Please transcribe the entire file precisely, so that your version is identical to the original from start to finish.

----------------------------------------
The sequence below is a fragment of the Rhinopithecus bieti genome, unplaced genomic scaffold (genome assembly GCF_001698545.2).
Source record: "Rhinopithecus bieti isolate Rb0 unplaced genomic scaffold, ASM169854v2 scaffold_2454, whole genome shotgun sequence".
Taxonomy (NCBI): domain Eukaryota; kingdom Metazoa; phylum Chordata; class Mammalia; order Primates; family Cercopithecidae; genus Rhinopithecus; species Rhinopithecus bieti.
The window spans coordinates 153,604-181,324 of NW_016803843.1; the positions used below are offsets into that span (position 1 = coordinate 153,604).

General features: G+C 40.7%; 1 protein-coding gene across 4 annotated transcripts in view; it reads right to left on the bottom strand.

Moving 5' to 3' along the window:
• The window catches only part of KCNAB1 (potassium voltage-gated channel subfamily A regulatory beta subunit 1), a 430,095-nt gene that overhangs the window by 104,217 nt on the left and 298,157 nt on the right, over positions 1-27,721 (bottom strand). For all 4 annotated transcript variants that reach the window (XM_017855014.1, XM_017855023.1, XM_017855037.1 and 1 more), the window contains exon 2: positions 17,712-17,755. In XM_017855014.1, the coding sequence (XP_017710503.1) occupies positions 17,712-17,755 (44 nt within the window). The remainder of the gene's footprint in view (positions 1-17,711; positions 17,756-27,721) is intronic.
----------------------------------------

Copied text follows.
The sequence below is a fragment of the Rhinopithecus bieti genome, unplaced genomic scaffold (genome assembly GCF_001698545.2).
Source record: "Rhinopithecus bieti isolate Rb0 unplaced genomic scaffold, ASM169854v2 scaffold_2454, whole genome shotgun sequence".
Taxonomy (NCBI): domain Eukaryota; kingdom Metazoa; phylum Chordata; class Mammalia; order Primates; family Cercopithecidae; genus Rhinopithecus; species Rhinopithecus bieti.
The window spans coordinates 153,604-181,324 of NW_016803843.1; the positions used below are offsets into that span (position 1 = coordinate 153,604).

General features: G+C 40.7%; 1 protein-coding gene across 4 annotated transcripts in view; it reads right to left on the bottom strand.

Moving 5' to 3' along the window:
• The window catches only part of KCNAB1 (potassium voltage-gated channel subfamily A regulatory beta subunit 1), a 430,095-nt gene that overhangs the window by 104,217 nt on the left and 298,157 nt on the right, over positions 1-27,721 (bottom strand). For all 4 annotated transcript variants that reach the window (XM_017855014.1, XM_017855023.1, XM_017855037.1 and 1 more), the window contains exon 2: positions 17,712-17,755. In XM_017855014.1, the coding sequence (XP_017710503.1) occupies positions 17,712-17,755 (44 nt within the window). The remainder of the gene's footprint in view (positions 1-17,711; positions 17,756-27,721) is intronic.